The state of Oklahoma has a vested interest in making sure that its children are cared for. Every parent has an obligation to support their children. Sometimes though, parents fall behind in that obligation. When courts order child support, that order is enforceable. If a parent falls behind in child support, the law provides a number of tools to collect that child support. Tax refund intercepts are one such tool. It is important to understand how and when to use this tool. Your Okmulgee child support attorney can help you understand this tool and how it might be used in your case.
Oklahoma Works With The Federal Government In Tax Refund Intercepts
Tax refund intercepts are exactly what they sound like. The tax refund, federal or state, that a parent is expecting to receive is intercepted and used to pay child support obligations instead. If state assistance has been paid out to the child’s family, those benefits will be reimbursed before funds collected are released to the custodial parent.
The program at the federal level is called the Federal Tax Refund Offset Program. The “offset” is the intercepted tax refund. The Federal Office of Child Support Enforcement (OCSE) works with the Financial Management System (FMS) and the Internal Revenue Service (IRS). These offices work in concert with state offices. In Oklahoma, that is the Child Support Services (CSS) arm of the Oklahoma Department of Human Services (DHS).
Because of this coordination between state and federal government, this collection tool must be used through DHS.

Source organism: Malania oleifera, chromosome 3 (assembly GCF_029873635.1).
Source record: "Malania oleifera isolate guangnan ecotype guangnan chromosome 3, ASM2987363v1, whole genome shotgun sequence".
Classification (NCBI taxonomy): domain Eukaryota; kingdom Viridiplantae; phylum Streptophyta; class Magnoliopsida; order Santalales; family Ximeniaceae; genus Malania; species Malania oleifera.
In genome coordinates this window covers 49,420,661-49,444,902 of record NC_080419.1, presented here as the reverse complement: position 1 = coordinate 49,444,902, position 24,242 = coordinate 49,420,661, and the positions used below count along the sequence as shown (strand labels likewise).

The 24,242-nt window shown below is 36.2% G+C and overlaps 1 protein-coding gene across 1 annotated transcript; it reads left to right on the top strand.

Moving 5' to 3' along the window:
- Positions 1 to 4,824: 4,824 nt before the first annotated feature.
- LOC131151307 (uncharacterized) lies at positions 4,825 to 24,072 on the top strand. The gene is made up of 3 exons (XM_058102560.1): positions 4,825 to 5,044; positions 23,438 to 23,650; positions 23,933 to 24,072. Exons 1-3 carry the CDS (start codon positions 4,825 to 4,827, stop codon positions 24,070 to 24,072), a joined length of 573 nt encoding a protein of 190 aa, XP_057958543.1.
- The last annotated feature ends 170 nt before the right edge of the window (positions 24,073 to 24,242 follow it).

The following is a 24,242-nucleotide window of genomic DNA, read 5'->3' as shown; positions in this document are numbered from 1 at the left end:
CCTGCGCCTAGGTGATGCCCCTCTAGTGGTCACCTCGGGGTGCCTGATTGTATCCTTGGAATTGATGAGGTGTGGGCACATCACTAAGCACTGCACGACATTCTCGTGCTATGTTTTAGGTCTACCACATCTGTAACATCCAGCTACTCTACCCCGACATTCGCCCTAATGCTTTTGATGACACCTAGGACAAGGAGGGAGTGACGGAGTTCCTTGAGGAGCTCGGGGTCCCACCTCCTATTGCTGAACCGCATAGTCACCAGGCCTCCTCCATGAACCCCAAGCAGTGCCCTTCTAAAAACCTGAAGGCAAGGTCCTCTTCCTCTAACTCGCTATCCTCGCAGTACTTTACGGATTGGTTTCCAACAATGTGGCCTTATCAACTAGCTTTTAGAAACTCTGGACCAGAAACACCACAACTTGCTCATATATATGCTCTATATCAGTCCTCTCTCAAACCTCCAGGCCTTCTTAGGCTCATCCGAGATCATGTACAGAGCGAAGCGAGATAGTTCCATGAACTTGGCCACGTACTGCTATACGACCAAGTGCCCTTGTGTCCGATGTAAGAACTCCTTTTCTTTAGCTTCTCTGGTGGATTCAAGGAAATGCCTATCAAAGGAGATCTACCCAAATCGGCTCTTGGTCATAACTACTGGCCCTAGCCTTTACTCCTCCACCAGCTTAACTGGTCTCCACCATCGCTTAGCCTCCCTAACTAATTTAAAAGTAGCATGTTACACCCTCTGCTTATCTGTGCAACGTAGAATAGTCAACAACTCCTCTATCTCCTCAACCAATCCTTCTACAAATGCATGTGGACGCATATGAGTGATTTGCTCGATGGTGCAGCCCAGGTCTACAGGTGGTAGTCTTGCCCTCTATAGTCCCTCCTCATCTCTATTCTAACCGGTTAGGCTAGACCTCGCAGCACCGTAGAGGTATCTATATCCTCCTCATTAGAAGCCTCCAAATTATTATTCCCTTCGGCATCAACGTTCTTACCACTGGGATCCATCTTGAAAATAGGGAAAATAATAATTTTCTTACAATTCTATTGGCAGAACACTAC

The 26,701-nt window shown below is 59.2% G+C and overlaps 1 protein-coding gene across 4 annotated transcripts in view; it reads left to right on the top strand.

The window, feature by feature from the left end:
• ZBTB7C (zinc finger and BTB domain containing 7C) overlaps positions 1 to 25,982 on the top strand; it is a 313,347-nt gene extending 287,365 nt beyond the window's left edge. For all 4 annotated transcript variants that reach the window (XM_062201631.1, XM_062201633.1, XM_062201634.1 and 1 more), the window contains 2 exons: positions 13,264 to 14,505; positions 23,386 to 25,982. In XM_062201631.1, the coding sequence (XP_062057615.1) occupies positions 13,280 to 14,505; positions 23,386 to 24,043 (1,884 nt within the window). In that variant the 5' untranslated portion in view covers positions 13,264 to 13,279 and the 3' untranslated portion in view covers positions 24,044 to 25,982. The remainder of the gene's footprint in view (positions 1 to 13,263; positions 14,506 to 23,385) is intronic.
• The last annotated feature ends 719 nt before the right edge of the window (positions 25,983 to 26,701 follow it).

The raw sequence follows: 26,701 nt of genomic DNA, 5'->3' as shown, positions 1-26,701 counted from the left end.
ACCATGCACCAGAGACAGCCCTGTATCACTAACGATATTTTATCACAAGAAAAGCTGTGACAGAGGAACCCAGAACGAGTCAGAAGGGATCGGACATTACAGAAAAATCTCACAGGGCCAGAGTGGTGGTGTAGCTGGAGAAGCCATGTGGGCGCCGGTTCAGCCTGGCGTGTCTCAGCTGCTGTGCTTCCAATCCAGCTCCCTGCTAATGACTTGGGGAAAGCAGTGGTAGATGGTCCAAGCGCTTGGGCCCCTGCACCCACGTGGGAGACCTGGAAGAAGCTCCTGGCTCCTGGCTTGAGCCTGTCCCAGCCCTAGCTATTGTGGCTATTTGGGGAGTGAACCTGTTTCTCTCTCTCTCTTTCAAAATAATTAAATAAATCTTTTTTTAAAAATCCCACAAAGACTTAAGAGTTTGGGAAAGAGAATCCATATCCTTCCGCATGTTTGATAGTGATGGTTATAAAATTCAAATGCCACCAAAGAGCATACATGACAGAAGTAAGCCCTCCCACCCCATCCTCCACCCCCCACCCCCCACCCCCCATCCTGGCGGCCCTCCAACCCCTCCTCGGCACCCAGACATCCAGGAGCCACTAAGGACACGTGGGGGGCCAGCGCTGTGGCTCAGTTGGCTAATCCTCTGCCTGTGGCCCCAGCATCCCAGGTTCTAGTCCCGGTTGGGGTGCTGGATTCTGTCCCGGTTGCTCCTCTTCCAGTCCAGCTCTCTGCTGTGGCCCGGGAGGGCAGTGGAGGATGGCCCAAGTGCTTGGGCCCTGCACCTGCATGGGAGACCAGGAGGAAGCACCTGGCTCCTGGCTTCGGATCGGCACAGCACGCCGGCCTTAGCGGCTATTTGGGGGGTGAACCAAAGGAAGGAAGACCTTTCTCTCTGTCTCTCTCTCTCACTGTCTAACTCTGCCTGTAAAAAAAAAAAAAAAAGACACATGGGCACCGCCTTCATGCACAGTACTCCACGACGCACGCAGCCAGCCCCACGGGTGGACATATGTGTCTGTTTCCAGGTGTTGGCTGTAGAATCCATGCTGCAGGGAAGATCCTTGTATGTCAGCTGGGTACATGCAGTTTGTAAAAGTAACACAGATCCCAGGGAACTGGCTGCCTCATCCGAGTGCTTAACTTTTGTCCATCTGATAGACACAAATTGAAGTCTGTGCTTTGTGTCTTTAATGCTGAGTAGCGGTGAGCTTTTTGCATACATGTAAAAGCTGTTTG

Procedure With The Department Of Human Services
In order to use this tool, a parent seeking to enforce a child support order must have an open case with the Department of Human Services. There are a couple of ways that this may happen.
The first involves a parent and child who have obtained social benefits through DHS. This can include benefits through Temporary Assistance for Needy Families (TANF) or SoonerCare. SoonerCare is Oklahoma’s Medicaid program.
At one time, this tax refund intercept program was restricted to child support debts owed in public assistance cases. That changed in 1984. It is now available to include child support debts in non-assistance cases.
If the family is receiving benefits, there must be an arrearage of at least $150 to qualify for a tax return intercept. If the child received only SoonerCare benefits or no benefits, the arrearage must be at least $500.
When a custodial parent with no previous assistance history for their child has an arrearage of at least $500, the parent must open a case with DHS to request a tax refund intercept. It is worth noting that DHS and the other federal agencies involved are often backlogged.
Your Attorney Can Help Coordinate Tax Refund Intercepts
It can take a long time for the intercept to come through. Sometimes, because of backlogs, DHS may drop the ball. It can really be worth it to have your own Okmulgee child support attorney work with DHS to coordinate the tax intercept and any other collection tool that you may be seeking through DHS.
As long as the non-paying parent has a tax refund coming, the custodial parent may intercept it. This is true even if the non-paying parent has remarried and is filing taxes with their new spouse.
Bring your questions and concerns about child support in your case to an experienced Okmulgee family law attorney. We are here to help.
Free Consultation With An Okmulgee Attorney
Call 918-756-9600 now for a free consultation with a qualified Okmulgee attorney at Wirth Law Office – Okmulgee.
Or, enter your legal question or concern in the firm at the top right of this page, and one of our attorneys will email or call you.